LESOTHO’S economic performance slowed down by 12.6 percent in the second quarter of 2020 on the back of Covid-19 induced economic pressures.
The second quarter decline was a significant retraction from its first quarter performance where it had slipped by 2.4 percent.
This was revealed by the Central Bank of Lesotho (CBL) this week after its Monetary Policy Committee (MPC’s) meeting to determine policy action to ensure macroeconomic stability.
The bank has therefore, decreased the net international reserves (NIR) target floor from US$550 million to US$540 million to maintain the exchange rate between the loti and the South African rand. It has also maintained the CBL rate at 3.50 percent per annum.
CBL Governor Retselisitsoe Matlanyane projected that Lesotho’s economy would contract by a revised 6.4 percent in 2020 due to Covid-19 pressures.
She said economic recovery will depend on developments related to containment of Covid-19.
“Domestic economic performance in the second quarter of 2020, as measured by the CBL’s quarterly indicator of economic activity (QIEA), fell drastically by 12.6 percent, relative to a revised 2.4 percent decline in the first quarter,” Dr Matlanyane said.
“The domestic economy is projected to contract by a revised 6.4 percent in 2020 due to the Covid-19 pandemic. The output contraction is expected to be led by a decline in economic activity in the textiles and clothing industry, construction industry and mining industry.”
The economy is however, projected to recover gradually and grow at an average rate of 4.6 percent from 2021 to 2022. The growth recovery will depend on developments related to Covid-19 containment and is likely to come largely on the back of a strong rebound in the mining and construction industries.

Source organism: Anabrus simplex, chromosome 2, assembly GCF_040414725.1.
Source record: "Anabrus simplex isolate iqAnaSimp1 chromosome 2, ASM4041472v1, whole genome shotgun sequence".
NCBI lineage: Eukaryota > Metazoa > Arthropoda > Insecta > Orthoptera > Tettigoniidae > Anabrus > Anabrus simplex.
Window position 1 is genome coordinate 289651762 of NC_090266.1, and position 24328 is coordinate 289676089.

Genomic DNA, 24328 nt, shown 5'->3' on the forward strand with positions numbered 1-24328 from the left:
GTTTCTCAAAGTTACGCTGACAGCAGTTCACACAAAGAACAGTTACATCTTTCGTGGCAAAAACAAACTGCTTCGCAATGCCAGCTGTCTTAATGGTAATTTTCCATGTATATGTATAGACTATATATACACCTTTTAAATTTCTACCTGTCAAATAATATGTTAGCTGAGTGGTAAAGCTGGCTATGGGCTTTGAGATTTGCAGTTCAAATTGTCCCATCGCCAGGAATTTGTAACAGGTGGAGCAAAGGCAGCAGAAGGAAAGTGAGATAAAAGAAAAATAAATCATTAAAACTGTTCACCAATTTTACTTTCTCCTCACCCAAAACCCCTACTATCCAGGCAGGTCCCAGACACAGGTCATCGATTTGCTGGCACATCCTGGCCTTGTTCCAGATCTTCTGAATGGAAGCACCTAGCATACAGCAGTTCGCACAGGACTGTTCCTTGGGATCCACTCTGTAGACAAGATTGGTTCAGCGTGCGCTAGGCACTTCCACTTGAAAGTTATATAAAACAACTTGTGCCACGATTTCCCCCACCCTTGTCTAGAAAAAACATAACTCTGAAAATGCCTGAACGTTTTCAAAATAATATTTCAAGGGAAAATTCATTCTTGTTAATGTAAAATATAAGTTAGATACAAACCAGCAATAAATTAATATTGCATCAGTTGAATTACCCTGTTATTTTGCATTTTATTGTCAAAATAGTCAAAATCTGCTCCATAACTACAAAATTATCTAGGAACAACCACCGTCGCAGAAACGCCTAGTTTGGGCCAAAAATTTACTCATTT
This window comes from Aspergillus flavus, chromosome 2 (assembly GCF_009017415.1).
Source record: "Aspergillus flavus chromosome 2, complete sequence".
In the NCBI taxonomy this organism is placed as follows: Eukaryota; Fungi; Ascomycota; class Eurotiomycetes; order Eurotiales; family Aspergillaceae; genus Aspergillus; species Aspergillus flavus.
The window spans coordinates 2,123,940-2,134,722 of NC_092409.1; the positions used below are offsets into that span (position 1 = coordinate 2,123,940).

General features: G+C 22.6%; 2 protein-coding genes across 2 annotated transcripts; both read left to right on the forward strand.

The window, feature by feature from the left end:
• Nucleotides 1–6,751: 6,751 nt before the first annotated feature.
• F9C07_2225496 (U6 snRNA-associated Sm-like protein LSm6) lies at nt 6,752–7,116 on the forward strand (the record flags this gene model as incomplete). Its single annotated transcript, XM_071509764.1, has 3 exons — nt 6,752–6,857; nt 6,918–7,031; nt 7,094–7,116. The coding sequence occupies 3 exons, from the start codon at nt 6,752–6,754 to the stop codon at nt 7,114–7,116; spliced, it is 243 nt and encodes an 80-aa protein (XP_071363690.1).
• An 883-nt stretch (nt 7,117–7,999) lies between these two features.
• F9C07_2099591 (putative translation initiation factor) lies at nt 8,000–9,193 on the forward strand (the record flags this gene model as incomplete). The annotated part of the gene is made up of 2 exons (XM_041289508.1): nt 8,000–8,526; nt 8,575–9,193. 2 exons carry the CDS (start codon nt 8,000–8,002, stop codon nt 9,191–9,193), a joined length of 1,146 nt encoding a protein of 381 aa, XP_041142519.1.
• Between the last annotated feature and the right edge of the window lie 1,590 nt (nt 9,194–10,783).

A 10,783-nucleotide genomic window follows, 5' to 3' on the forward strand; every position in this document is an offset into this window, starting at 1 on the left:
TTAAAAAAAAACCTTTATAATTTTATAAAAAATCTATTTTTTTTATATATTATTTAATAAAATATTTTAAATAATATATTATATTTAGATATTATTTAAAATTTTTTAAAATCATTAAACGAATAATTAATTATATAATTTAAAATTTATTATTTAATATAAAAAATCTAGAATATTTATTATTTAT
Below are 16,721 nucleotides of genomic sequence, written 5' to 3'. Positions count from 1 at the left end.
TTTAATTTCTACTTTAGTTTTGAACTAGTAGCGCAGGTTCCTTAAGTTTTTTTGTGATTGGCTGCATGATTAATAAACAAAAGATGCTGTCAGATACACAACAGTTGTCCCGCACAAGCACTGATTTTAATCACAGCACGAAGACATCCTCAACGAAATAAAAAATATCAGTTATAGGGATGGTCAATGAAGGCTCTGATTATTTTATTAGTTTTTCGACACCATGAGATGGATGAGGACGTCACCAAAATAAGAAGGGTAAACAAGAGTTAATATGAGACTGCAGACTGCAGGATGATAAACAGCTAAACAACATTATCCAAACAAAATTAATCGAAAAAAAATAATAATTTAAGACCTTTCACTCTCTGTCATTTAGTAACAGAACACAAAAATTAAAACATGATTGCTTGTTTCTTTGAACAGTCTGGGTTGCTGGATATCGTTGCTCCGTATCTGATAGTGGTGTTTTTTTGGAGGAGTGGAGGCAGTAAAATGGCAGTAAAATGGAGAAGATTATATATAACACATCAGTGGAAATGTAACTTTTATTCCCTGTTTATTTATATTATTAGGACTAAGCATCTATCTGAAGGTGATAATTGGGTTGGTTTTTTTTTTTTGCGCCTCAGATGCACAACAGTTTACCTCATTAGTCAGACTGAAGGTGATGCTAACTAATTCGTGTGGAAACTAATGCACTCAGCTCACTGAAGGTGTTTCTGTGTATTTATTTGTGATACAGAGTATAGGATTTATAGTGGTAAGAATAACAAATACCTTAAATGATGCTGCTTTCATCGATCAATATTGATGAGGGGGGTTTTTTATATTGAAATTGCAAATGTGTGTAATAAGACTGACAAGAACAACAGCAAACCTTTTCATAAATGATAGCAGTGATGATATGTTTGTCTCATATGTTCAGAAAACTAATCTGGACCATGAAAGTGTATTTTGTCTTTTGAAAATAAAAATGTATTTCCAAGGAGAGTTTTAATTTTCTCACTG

“The domestic policy responses to the Covid-19 pandemic are also expected to boost the recovery.”
In the labour market, Dr Matlanyane said there were mixed signals as government employment increased marginally. On the other hand, employment declined in the manufacturing sector and among migrant mine workers.
“The inflation rate increased from 5.6 percent in July 2020 to 6 percent in August 2020. This was mainly due to an increase in the prices of food and non-alcoholic beverages and clothing and footwear.”
Money supply also increased by 1.1 percent in July 2020, following a decline of 1.7 percent in June 2020.
“The increase was due to a rise in net foreign assets, which was moderated by a softening in net domestic assets. Private sector credit improved marginally by 0.5 percent between June and July 2020, compared to a decrease of 4 percent in June 2020.”
Dr Matlanyane said the bank has responded to the demands of the Covid-19 economic fallout.
“The CBL has acted timeously to mitigate the effects of the Covid-19 shocks… The CBL has continued to emphasise that preserving adequate reserves to guarantee the peg is paramount given the fixed exchange rate’s role as the key anchor of macroeconomic stability,” Dr Matlanyane said.